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London Shoah memorial covered, guarded during anti-Israel protest

"It is shameful. Seeing this, it feels like they are winning," said Noemi Ebenstein, an 82-year-old Holocaust survivor.

Holocaust Memorial Garden, Hyde Park, London. Source: Wikimedia Commons.
Holocaust Memorial Garden, Hyde Park, London. Source: Wikimedia Commons.

London police on Saturday hid a Holocaust memorial from view and stood guard to protect the monument in the city’s Hyde Park from anti-Israel vandals.

Built in 1983 as the U.K.’s first public memorial to the Jewish victims of the Nazi genocide, the two granite boulders featuring English and Hebrew inscriptions were covered with a blue tarp by Metropolitan Police officers. They then guarded the site as thousands of demonstrators descended on central London for a march in support of Hamas.

Noemi Ebenstein, an 82-year-old Holocaust survivor, told the Daily Mail that the decision to cover the memorial was a disgrace.

“It is shameful. Seeing this, it feels like they are winning,” Ebenstein said. “Those who are Jew-haters, those who are Holocaust deniers, they are winning because we are afraid of them. I just wish the Western world would stand up to these people, instead of running away, covering up monuments and being apologetic.”

The British tabloid ran the story on its front page, writing that “the police are so frightened by the anti-Semitic crowd, that they even hide the memory of the Holocaust. A shameful insult to the six million people.”

Stephen Pollard, editor-in-chief of the Jewish Chronicle newspaper, demanded that the police take tougher action.

“What is the line that needs to be crossed for people to think it’s not OK for these hate marches to continue?” he asked. “It shows the depravity of so much of what’s happening in London at the moment that they think it’s important that they cover up a Holocaust memorial.”

British political and diplomatic leaders also weighed in on the incident, with the U.K.’s special envoy for post-Holocaust issues, Tory peer Rt. Hon. Lord Pickles, asking, “Have we become so cowed and fearful in this country that instead of expecting pro-Palestinian protesters to obey the law, we hide away the memorial to save it from vandalism?”

The Metropolitan Police called the Daily Mail headline “inaccurate.”

“The decision to cover the memorial was taken by park authorities, not the police,” the police statement read. “As the paper’s own article makes clear, it is a precaution Royal Parks have taken for a number of different events.”

The incident comes amid increased scrutiny of the London police’s handling of the weekly anti-Israel marches and its approach to the Jewish community. The tensions were highlighted by a video that went viral showing a police officer on April 13 stopping a Jewish man from crossing the street, remarking that he was stopped for appearing “quite openly Jewish.”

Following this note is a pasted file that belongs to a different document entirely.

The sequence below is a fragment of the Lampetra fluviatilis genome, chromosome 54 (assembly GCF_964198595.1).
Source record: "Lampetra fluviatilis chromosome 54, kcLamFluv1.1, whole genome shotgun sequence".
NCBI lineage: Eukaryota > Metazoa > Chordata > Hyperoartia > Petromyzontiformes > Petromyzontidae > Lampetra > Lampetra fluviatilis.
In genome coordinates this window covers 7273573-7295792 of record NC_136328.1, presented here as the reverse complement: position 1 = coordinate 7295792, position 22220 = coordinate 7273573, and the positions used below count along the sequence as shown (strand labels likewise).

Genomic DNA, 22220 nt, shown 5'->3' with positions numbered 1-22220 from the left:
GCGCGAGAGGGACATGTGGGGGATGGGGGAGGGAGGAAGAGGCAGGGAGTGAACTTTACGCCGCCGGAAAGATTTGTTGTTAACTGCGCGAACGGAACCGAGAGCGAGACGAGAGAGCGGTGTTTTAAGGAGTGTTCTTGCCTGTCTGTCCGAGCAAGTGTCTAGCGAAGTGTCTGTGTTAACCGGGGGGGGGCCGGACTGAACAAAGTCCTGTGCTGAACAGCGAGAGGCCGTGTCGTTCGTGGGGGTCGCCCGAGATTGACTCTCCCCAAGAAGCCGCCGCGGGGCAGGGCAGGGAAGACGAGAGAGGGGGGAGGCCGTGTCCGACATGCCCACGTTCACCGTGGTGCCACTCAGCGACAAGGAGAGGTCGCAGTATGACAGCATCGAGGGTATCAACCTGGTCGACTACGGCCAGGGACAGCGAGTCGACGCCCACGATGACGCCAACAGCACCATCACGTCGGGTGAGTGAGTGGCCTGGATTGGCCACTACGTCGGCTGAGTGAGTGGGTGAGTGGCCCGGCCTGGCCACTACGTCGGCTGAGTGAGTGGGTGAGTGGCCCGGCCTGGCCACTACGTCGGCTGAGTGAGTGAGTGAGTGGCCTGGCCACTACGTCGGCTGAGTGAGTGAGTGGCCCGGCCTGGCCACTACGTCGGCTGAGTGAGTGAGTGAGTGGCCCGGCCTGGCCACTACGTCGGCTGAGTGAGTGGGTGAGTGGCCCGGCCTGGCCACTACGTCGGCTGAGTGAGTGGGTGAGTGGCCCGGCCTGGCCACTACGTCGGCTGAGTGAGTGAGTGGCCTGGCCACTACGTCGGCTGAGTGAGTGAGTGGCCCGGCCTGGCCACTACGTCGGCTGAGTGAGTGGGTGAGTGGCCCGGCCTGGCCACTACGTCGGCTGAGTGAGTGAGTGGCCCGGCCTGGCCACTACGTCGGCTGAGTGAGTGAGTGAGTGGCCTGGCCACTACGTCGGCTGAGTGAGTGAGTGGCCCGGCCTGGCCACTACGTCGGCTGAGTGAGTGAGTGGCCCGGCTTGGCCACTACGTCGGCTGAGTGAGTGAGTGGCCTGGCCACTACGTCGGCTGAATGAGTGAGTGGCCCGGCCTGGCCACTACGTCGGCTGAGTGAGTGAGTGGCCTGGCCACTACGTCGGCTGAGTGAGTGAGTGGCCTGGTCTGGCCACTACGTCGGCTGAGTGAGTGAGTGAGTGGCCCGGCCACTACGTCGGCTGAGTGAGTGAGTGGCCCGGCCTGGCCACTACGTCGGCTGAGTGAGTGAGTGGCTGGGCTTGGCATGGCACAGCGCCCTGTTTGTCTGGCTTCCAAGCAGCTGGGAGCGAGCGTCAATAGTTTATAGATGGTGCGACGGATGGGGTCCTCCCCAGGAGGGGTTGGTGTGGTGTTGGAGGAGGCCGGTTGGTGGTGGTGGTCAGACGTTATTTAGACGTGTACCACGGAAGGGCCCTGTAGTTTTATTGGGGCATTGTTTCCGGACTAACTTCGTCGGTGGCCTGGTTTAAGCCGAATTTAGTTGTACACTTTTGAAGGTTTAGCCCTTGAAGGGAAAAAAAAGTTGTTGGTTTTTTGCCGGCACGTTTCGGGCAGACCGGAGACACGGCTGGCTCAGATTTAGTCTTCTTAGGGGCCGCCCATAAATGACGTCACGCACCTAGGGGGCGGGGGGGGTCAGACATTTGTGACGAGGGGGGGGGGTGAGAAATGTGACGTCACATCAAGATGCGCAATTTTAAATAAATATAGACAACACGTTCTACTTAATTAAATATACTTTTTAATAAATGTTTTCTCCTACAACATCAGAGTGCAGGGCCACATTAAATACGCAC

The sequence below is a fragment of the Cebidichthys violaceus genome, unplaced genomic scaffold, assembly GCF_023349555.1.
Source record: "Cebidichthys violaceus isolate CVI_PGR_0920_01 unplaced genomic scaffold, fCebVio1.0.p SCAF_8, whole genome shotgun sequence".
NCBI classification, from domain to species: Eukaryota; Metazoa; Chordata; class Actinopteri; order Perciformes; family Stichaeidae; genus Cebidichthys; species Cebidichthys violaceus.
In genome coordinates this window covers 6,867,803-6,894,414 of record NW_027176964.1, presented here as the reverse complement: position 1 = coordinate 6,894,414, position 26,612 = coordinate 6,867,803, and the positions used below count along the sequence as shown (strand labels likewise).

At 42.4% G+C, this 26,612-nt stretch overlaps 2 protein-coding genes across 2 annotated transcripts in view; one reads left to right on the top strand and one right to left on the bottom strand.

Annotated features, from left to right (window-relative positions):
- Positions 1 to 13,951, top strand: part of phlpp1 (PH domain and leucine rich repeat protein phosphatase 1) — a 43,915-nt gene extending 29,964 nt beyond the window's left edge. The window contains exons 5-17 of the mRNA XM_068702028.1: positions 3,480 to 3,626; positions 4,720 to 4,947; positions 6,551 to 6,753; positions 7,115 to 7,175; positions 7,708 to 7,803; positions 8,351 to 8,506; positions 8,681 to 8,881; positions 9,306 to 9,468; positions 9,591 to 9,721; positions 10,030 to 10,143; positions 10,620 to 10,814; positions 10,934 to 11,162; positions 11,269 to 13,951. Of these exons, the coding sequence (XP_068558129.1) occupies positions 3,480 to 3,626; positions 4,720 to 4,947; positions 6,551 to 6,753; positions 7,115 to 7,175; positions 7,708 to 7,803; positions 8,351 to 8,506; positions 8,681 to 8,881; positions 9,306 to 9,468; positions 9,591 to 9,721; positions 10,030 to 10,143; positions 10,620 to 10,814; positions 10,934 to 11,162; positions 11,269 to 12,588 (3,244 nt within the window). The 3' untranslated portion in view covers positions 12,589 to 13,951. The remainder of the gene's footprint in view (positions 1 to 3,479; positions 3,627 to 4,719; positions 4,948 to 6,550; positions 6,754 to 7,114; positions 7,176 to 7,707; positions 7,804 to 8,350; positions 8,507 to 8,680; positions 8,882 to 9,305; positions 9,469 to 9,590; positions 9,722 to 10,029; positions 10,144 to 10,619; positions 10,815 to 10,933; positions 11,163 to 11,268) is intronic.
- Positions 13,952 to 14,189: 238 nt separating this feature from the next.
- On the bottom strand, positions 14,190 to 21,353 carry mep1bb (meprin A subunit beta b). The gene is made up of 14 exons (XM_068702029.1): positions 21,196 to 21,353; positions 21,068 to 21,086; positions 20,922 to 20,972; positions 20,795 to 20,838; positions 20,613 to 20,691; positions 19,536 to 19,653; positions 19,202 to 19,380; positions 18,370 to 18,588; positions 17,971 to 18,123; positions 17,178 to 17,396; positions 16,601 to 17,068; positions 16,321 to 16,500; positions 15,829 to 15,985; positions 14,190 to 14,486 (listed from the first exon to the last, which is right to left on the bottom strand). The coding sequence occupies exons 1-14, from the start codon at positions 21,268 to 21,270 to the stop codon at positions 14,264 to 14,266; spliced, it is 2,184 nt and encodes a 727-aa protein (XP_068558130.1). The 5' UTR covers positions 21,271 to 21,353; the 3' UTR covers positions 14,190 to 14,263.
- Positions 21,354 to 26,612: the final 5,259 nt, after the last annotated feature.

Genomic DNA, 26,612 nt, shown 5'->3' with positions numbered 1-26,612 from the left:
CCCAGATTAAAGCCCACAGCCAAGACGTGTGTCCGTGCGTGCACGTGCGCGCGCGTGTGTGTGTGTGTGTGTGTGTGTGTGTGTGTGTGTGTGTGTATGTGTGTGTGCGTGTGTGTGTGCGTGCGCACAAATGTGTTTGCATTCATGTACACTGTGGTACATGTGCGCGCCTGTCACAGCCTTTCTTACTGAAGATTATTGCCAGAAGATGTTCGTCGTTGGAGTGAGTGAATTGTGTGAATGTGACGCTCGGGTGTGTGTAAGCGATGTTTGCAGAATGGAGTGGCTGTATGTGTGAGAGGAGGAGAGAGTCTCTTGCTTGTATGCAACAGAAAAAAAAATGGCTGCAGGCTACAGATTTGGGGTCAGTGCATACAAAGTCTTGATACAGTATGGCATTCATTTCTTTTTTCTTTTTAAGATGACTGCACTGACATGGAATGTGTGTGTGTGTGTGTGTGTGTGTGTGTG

Gideon Falter, who heads the U.K.-based Campaign Against Antisemitism, had been with a group returning from synagogue. He was wearing a yarmulke and carrying a bag decorated with Stars of David, in which he had his prayer shawl.

“This is a pro-Palestinian march. I am not accusing you of anything, but I am worried about the reaction to your presence,” the officer told him in a video Falter’s group posted to X on April 18.

“I don’t want to stay here. I want to leave,” Falter explained to the officer, who nevertheless blocked him when he attempted to get by.

Another officer told Falter he would be arrested if he remained in the vicinity “because your presence here is antagonizing them.”

“The march came towards us and after a few minutes the crowd got thicker, people stopping and shouting abuse at us: ‘Disgusting,’ ‘Lock them up,’ ‘Nazis,’ ‘Scum,’” Falter wrote in the Times of London on April 20. “There were people there who were expressing as loudly as they could how much they hated me for looking Jewish, and not a single person was saying: ‘You shouldn’t do that,’ or ‘I disapprove,’” he wrote.

“‘By the actions of the Metropolitan Police, it’s not just that central London is a ‘no-go zone’ for Jews, as has been said previously, but a police-enforced Jew-free zone,” Falter wrote.

Following the incident, the Campaign Against Semitism last week met with British Home Secretary James Cleverly, Minister of State for Crime, Policing and Fire Chris Philp and others to discuss the handling of anti-Israel protests over the past six months in the U.K. capital that have often steered into antisemitism and hostility to Jews.

The NGO announced on Friday that its Walk Together initiative, with thousands in attendance expected to attend in a sign of solidarity to protect Jews freely walking throughout London, was canceled for Saturday.

“Thousands of people have been intending to join and then walk where they please—things we used to take for granted in London as Jewish people—but we do not have confidence that they would be safe,” the organization said in a statement.

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